O'Reilly logo

Learning Perl, Second Edition by Randal L. Schwartz, Tom Christiansen

Stay ahead with the world's most comprehensive technology and business learning platform.

With Safari, you learn the way you learn best. Get unlimited access to videos, live online training, learning paths, books, tutorials, and more.

Start Free Trial

No credit card required

19.1. The CGI.pm Module

Starting with the 5.004 release, the standard Perl distribution includes the all-singing, all-dancing CGI.pm module.[1]

[1] If you have an earlier release of Perl (but at least Version 5.001) and haven't gotten around to upgrading yet, just grab CGI.pm from CPAN.

Written by Lincoln Stein, author of the acclaimed book How to Setup and Maintain Your Web Site, this module makes writing CGI programs in Perl a breeze. Like Perl itself, CGI.pm is platform independent, so you can use it on systems running everything from UNIX and Linux to VMS; it even runs on systems like Windows and the MacOS.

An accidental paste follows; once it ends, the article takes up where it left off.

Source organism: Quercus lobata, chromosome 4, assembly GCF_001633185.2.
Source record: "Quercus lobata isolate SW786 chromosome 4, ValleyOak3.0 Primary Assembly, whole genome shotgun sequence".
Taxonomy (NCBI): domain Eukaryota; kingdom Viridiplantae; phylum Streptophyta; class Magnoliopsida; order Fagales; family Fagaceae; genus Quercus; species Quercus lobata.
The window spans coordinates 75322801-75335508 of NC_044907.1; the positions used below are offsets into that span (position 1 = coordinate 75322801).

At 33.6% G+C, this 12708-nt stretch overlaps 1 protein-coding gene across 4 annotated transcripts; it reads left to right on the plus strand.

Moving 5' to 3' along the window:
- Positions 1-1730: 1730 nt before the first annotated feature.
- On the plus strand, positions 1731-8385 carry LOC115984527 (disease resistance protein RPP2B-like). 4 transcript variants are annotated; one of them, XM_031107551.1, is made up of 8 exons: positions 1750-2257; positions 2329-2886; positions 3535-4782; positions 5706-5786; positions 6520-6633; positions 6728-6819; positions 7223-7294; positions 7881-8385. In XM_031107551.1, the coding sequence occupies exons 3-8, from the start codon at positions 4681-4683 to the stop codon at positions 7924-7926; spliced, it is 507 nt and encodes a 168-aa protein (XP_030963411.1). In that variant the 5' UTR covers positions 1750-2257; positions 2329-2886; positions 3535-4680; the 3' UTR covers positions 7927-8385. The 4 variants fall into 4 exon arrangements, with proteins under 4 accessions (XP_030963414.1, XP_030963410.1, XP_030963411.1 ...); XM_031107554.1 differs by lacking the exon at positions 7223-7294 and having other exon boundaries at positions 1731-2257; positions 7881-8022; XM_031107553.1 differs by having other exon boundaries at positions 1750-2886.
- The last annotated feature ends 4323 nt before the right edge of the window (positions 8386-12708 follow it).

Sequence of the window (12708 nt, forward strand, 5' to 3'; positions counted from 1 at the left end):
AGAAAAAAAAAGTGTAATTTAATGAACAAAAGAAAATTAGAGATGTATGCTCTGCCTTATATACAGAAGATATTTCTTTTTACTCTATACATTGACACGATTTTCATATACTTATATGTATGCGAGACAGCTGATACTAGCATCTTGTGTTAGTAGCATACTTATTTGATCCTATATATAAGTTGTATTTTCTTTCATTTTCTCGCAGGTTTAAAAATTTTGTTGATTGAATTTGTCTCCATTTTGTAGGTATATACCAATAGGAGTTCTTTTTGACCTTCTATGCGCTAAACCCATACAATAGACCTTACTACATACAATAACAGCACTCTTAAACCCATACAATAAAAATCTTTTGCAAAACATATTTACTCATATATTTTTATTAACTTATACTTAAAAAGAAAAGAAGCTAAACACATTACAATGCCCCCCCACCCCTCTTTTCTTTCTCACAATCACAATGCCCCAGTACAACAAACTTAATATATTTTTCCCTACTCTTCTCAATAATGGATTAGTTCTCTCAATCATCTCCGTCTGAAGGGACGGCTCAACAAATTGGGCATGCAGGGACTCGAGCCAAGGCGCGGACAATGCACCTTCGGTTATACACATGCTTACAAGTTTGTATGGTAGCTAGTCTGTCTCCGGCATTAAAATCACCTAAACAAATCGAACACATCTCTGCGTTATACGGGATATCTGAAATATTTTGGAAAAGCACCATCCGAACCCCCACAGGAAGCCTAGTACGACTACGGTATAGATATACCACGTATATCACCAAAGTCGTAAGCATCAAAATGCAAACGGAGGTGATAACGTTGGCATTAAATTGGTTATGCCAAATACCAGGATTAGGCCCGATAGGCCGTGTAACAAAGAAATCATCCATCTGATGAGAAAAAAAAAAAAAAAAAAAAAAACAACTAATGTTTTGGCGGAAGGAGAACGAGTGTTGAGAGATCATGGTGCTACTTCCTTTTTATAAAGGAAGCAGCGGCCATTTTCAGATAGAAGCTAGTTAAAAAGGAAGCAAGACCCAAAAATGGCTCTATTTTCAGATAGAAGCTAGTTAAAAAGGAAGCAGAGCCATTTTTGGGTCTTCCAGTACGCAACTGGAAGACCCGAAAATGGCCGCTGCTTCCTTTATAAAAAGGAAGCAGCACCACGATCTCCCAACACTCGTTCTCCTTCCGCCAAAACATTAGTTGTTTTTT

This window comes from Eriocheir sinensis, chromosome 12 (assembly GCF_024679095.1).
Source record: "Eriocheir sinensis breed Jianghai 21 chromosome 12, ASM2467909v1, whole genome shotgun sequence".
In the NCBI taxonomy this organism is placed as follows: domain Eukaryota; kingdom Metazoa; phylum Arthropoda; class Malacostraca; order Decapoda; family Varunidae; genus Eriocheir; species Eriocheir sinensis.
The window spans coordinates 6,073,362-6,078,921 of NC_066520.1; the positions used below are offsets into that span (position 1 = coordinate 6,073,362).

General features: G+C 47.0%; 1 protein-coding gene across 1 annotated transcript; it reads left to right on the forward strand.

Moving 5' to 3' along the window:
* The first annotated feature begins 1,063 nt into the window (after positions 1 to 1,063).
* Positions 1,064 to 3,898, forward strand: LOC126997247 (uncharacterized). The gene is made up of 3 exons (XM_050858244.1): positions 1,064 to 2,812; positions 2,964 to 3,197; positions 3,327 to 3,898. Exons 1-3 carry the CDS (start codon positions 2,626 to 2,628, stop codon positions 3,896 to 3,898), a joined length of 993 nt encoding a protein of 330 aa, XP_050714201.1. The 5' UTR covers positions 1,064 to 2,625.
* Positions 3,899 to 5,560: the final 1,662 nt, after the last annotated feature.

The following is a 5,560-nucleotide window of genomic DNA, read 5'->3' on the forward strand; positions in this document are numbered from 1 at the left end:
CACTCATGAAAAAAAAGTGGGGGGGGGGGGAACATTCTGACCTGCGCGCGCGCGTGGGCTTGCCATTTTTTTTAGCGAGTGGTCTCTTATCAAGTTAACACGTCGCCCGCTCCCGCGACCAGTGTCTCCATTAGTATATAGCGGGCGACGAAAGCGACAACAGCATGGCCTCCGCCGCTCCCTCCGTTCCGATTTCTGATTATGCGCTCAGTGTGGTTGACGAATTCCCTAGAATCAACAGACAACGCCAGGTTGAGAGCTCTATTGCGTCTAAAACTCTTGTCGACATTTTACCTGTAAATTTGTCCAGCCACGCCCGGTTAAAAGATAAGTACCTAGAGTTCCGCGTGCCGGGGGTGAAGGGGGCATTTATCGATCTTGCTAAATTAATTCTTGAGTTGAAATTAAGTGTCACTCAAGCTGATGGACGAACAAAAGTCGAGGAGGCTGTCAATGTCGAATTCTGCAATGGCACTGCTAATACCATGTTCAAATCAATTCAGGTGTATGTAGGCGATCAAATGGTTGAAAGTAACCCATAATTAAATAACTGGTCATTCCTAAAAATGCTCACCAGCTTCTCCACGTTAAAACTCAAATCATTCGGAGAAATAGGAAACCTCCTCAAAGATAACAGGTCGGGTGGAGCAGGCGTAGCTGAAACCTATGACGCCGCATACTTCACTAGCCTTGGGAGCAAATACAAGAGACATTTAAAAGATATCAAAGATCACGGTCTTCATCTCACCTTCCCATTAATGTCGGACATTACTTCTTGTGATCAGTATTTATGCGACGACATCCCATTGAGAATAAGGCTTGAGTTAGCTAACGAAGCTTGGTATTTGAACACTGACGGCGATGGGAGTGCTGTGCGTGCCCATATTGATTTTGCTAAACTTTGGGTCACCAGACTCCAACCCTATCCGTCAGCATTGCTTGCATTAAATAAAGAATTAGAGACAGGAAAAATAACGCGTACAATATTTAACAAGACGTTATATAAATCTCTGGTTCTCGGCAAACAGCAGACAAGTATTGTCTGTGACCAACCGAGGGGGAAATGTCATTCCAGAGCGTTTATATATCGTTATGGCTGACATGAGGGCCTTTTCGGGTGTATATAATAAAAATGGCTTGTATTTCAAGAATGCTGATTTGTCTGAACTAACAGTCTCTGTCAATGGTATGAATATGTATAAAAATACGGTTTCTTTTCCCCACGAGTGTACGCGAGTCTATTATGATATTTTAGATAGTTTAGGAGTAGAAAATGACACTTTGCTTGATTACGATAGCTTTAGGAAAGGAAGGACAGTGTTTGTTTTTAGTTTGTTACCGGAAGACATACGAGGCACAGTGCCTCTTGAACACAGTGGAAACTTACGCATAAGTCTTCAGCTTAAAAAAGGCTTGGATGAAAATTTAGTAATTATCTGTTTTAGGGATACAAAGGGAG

Assuming CGI.pm is already installed on your system, you can read its complete documentation in whatever fashion you're used to reading the Perl manpages, such as with the man (1) or perldoc (1) commands or as HTML. If all else fails, just read the CGI.pm file: the documentation for the module is embedded in the module itself, written in simple pod format.[2]

[2] Pod stands for "plain old documentation," the simplistic mark-up used for all Perl documentation. See the perlpod (1) manpage for how it works, plus pod2man (1), pod2html (1), or pod2text (1) for some of the pod translators.

While developing CGI programs, keep a copy of the CGI.pm manpage handy. Not only does it describe the module's functions, it's also loaded with examples and tips.

With Safari, you learn the way you learn best. Get unlimited access to videos, live online training, learning paths, books, interactive tutorials, and more.

Start Free Trial

No credit card required